“bells of the city rang out joyfully” July 4, 1777 — Independence Day

Today, coins honoring Jefferson, Washington and Franklin remember the first celebration of independence on July 4, 1777.

From the Public Library Quarterly, Volume 7, published in 1907, some highlights of early Independence Day celebrations:

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“Fourth of July” Celebrations.

The first anniversary of the Declaration of Independence was celebrated in Philadelphia, by members of Congress and patriotic citizens, July 4, 1777.

The bells of the city rang out joyfully during the day and evening. Shipping on the Delaware River displayed the flag that had been adopted as the banner of the new Republic.

At 3 o’clock in the afternoon there was a dinner at the city tavern, at which were the members of Congress and officers of the civil government. Patriotic toasts were offered, speeches made, and the Hessian band, which had been captured at Trenton, gave stirring music for the occasion.

During the day there were military parades, and at night the city was made glorious by fireworks and a general illumination.

Three months afterward Philadelphia was in possession of British troops.

The day was also celebrated in 1777 in Annapolis, Boston, Charleston and smaller cities and towns.

Boston, however, has the honor of holding the first real Fourth of July celebration after the close of the war.

The United States were free and independent, and Boston proposed in 1783 to celebrate the event in great style.

So there were marchings and parades, and fluttering of flags and shooting of muskets and cannon.

The Declaration of Independence was read aloud, and Dr. John Warren, Professor of Anatomy in Harvard College, made a strongly patriotic speech.

The custom, so beautiful and appropriate, was adopted everywhere throughout the land, and the plan of these celebrations has always been closely modeled after the pattern first set.

Exactly ten years after, July 4, 1793. John Quincy Adams was the orator of the day at Boston. He had not yet reached his twenty-sixth year, but his father was Massachusetts’ most prominent son, and his son was counted as in a sense his representative.

That day John Quincy Adams showed that he was something more than merely the son of his father. His address is yet considered a masterpiece, and from that day he was a power in the land, and eventually became President.

In a peculiar way the destiny of our Presidents has many times been linked with this natal day of the nation.

Of the Adams, father and son, the connection of the son’s name with the day came at the beginning of his public career, and the father’s with the close of his.

The morning of the Jubilee Fourth, July, 1826, the fiftieth anniversary of the signing of the Declaration of Independence, found four of the signers yet alive.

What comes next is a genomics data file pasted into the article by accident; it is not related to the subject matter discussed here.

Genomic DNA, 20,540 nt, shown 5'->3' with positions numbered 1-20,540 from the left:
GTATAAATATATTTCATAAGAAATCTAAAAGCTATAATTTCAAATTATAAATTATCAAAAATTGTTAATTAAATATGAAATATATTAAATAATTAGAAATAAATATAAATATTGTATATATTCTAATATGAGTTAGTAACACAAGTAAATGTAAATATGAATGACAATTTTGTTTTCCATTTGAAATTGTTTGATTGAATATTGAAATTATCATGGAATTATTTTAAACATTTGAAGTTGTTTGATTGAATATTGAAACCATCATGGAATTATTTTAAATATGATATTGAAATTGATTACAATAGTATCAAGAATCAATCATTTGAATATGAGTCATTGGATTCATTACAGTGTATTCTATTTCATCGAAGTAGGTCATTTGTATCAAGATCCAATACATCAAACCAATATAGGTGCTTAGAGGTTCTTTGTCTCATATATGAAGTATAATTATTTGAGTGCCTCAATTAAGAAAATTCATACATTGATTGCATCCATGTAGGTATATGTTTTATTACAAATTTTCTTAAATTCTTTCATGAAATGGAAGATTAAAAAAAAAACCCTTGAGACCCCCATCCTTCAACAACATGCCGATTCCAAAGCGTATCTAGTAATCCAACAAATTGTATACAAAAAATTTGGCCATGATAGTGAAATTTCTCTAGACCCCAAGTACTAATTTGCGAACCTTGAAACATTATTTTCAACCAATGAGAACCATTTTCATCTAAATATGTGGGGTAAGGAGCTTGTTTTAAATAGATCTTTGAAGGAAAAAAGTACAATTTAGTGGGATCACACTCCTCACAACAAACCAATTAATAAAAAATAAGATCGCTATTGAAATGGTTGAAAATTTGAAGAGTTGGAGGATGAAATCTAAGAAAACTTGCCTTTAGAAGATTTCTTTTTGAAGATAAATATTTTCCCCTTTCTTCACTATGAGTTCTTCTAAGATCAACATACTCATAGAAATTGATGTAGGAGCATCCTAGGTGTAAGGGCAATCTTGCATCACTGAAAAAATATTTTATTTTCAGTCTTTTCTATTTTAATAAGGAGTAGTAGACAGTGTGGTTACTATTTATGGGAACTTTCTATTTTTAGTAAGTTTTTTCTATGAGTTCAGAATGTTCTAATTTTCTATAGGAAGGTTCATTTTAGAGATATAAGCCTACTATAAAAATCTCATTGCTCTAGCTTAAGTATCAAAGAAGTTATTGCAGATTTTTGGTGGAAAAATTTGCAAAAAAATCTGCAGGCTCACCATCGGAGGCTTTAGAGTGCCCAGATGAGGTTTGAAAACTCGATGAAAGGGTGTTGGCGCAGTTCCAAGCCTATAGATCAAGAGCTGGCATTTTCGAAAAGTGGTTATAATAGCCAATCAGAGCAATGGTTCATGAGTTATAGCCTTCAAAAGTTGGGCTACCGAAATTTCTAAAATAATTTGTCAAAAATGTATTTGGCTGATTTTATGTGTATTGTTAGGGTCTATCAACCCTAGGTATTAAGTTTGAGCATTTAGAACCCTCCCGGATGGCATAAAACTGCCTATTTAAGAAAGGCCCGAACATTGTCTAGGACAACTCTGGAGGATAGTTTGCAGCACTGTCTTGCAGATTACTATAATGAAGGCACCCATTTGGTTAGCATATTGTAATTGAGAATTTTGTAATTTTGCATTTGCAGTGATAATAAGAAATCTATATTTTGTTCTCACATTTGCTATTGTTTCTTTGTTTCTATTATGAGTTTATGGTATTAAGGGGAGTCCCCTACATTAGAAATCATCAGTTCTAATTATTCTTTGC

The sunset found but two.

On that day there passed away the immortal spirits of Thomas Jefferson and John Adams, each of whom had been President of the nation he had helped to make.

Together these men had served on the committee that drew up the historic Declaration. They had been the closest of friends, and with the exception of a few years of political estrangement, remained so until the end.

The morning of July 4th, 1826, found both the old comrades sick unto death. Jefferson sank first, with the words: “I resign my soul to God, and my daughter to my country.”

Meanwhile in his mansion, John Adams lay gasping his life away. Ninety-one years had not diminished his intellect nor weakened his courageous spirit. He heard the noise of the days’ celebration, and asked what day it was.

After he was told, he lay for awhile lost in thought, his mind reverting to those stirring times fifty years before in the State House in Philadelphia. The touch of death was on him then, and he realized it. “Jefferson yet lives!” he ejaculated, and then a little later, a sentiment suggested by the day crossed his lips, “Independence forever!” he said, and never spoke again.

Exactly five years after the deaths of Adams and Jefferson, James Monroe died, the third President to die upon In dependence Day.

He was one of the most American of American Presidents. His death, on July 4th, emphasized anew the fatality that has pursued so many of our chief magistrates upon this day.

Adams’ death left but two of the signers alive, and one of these died the next month, leaving but Charles Carroll alive.

If we except the railway built by the Delaware and Hudson Canal Company, the first railroad in running operation in the United States was the Baltimore and Ohio.

It was a happy thought of the railroad company to have the cornerstone that marked the beginning of their road laid upon Independence Day, and by the last signer left alive of the old Continental Congress.

Charles Carroll was then in his ninety-first year, but courteous and patriotic as ever. It was his last public appearance, though his feeble body bore the weight of four years more before it laid its burden down.

It was a fitting close of the last of the signers’ public acts. As he had seen the nation revolutionized politically so this pioneer railway company came to see the traffic of the country revolutionized by railroads and steam carriages. And the shaking hands of the old statesman linked the two periods together.

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The Jefferson Five-Cent, Washington Quarter and Franklin Half Dollar Coins show with a flag and fireworks commemorating our freedom.

Jefferson, Washington, Franklin Coins

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